BOSTON (CBS) — Red Sox legend Carl Yastrzemski was already a perennial MVP candidate and three-time All-Star before 1967, but that season put both the outfielder and his team on the map. Yaz paced the American League with a .326 average and led the majors with 44 home runs and 121 RBI, as well as a 1.040 OPS. The AL MVP won baseball’s triple crown, but he was so much more than a statistical sensation for the Sox.
BOSTON (CBS) — Prior to the 1967 season, the Red Sox were borderline anonymous. They averaged about 10,000 fans per game in 1966 and owner Tom Yawkey considered moving the team. Boston hadn’t won a pennant since 1946 and hadn’t enjoyed a winning season since 1959. Then, new manager Dick Williams was hired and he significantly changed the culture in the Fenway clubhouse.
BOSTON (CBS) – Celtics All-Star Isaiah Thomas was back in Boston during the week for a variety of appearances and, to no surprise, he expanded upon his desire to be a max-level free agent when his contract is up next summer. “Celtics @ 7” host Adam Kaufman wonders, at this point, have fans heard enough? Would they prefer the “King In The Fourth” simply deflect the financial questions until it’s time he actually deal with it?
Muck Rack makes it simple to find people, tweets, or articles that mention any name, keyword, company, hashtag etc. We've compiled this guide to help you make the most of your search.
Selecting a term
Start searching tweets, articles from media outlets, articles mentioned in tweets, journalists'
names, titles and bios with some suggested searches:
Companies or Topics (e.g. iPhone, Microsoft)
Phrases (e.g. "cloud computing") — use quotes to keep the terms together
Twitter handles (e.g. @username) — returns those who have mentioned or replied to
Names (e.g. "David Pogue")
Hashtags (e.g. #sxsw, #london2012)
Bio details (e.g. vegan, Olympics, father)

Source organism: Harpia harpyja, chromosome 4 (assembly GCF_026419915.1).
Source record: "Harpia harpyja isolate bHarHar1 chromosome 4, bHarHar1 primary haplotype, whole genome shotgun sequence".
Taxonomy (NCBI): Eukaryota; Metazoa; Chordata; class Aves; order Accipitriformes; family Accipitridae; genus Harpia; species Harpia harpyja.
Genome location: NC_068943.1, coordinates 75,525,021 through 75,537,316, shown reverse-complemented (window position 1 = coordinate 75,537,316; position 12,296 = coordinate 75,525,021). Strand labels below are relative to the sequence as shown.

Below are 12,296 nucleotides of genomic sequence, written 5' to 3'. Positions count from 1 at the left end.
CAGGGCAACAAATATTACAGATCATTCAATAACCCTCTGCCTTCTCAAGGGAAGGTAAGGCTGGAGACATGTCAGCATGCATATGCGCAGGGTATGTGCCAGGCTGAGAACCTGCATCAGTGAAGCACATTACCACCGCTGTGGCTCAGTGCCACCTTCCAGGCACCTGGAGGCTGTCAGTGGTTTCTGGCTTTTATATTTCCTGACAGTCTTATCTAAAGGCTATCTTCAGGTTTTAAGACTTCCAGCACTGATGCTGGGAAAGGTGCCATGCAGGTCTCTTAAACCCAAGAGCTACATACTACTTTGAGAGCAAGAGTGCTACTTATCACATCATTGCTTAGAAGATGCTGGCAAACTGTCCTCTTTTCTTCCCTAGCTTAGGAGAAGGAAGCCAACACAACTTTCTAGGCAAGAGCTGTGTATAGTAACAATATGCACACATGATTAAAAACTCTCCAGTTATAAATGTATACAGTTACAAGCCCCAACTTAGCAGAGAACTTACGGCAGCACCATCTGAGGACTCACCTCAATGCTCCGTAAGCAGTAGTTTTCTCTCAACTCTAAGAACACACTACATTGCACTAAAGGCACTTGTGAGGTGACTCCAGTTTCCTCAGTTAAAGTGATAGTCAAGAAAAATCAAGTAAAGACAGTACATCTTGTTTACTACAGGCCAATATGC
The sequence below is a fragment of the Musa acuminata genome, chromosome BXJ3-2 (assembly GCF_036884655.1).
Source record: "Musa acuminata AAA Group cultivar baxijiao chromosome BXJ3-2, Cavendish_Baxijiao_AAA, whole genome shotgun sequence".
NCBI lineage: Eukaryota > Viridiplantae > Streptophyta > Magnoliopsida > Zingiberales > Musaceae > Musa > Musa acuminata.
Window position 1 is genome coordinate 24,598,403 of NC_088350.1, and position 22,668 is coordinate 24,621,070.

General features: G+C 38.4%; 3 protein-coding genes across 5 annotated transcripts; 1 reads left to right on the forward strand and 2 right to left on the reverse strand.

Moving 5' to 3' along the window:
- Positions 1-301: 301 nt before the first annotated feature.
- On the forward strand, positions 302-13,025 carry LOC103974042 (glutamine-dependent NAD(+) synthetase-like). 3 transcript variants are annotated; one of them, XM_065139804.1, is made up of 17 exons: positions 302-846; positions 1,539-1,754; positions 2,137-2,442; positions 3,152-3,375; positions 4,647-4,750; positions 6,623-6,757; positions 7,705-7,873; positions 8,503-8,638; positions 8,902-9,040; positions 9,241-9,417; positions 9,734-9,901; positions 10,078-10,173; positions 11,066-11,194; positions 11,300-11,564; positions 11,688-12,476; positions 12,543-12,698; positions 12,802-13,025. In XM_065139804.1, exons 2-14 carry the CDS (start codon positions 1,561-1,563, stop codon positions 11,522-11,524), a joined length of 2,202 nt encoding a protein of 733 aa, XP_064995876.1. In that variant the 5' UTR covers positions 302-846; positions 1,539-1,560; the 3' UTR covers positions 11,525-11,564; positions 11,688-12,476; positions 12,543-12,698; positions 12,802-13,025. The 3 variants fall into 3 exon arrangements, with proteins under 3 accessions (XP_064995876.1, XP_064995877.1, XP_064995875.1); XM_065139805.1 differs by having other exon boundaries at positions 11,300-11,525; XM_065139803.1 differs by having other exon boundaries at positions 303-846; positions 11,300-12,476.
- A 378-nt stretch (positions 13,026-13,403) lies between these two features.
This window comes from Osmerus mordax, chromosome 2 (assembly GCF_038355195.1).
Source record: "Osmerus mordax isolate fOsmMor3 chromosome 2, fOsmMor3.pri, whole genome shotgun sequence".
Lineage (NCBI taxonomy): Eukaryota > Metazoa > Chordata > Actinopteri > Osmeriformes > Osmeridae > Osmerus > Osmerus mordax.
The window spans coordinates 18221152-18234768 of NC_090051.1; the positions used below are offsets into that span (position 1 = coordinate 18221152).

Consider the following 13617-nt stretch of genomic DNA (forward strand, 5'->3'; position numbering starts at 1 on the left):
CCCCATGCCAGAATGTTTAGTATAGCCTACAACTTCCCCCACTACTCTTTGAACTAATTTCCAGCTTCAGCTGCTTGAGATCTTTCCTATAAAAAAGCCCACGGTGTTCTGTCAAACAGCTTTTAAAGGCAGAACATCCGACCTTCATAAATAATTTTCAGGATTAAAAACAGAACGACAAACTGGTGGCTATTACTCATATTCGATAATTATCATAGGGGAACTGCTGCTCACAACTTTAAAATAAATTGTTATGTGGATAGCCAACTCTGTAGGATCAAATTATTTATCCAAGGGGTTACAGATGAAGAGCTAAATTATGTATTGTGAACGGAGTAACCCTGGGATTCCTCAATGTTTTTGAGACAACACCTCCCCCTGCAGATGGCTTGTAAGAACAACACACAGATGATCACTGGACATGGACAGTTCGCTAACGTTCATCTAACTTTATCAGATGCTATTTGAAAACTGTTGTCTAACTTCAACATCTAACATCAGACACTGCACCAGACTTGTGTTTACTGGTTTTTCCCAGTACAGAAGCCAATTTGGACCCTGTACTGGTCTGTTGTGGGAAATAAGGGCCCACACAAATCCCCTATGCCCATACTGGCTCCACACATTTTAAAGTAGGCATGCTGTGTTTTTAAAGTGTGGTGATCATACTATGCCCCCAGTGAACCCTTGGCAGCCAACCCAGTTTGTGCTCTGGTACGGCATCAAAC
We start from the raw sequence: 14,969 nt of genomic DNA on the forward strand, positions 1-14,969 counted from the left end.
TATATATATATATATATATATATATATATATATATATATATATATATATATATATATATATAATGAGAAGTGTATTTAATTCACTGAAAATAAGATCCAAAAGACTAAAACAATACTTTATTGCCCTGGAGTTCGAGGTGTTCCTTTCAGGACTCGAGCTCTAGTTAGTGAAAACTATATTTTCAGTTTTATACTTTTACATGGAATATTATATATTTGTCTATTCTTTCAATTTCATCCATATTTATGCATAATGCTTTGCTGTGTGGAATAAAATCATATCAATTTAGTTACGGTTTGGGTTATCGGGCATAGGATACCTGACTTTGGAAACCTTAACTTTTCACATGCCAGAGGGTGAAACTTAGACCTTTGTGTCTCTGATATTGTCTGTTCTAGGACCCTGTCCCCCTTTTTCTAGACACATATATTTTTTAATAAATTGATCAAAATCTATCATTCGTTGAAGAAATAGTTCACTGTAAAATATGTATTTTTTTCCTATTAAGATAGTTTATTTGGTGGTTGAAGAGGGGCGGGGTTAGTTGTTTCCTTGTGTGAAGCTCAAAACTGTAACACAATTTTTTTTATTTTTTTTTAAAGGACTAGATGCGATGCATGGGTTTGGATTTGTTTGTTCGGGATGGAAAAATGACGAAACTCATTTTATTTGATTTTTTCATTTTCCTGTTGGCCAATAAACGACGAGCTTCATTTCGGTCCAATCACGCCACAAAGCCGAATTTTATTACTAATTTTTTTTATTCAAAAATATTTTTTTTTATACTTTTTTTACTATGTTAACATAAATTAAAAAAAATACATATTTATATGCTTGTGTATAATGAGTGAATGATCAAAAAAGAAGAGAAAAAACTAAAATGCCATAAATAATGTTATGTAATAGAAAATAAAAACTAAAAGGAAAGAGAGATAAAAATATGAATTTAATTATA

Muck Rack's Advanced Search allows for many boolean operators.
Find results that mention multiple specified terms, use AND or
+. For example, ensure each result contains both Elon Musk and Mark Zuckerberg by
searching Obama AND Romney or Obama + Romney.
Use the operators OR or , to broaden your search when you'd like either of
multiple terms to appear in results. (This is the default behavior of our search when no operators
are used.) For example, search for democrat OR republican to find results that refer to
Democrats and/or Republicans.
Use NOT or - to subtract results from your search. For
example, searching Disney will yield results about the Walt Disney Company as well as Walt Disney
World Resort. To exclude mentions of Disney World, search for Disney -World or Disney
When using one of these operators with a phrase, enclose it in quotation marks. For example, you can
find results about smartphones excluding Apple's iPhone 4S by searching smartphone -"iPhone
Exact case matching or punctuation
If you're searching for a brand name or keyword that relies on specific punctuation marks or capitalization, you can
find results that match your exact query by adding matchcase: before the keyword you're searching for, like matchcase:E*TRADE .
Use parentheses to separate multiple
boolean phrases. For example, to find journalists talking about having fun in Disney World or
Disneyland, search for ("disney world" OR disneyland) AND fun.
An asterisk can be used to search for any variation of a root word truncated by the asterisk. For example, searching for admin* will return results for administrator, administration, administer, administered, etc.
A near operator is an AND operator where you can control the distance between the words. You can vary the distance the near operation uses by adding a forward slash and number (between 0-99) such as strawberries NEAR/10 "whipped cream", which means the strawberries must exist within 10 words of "whipped cream".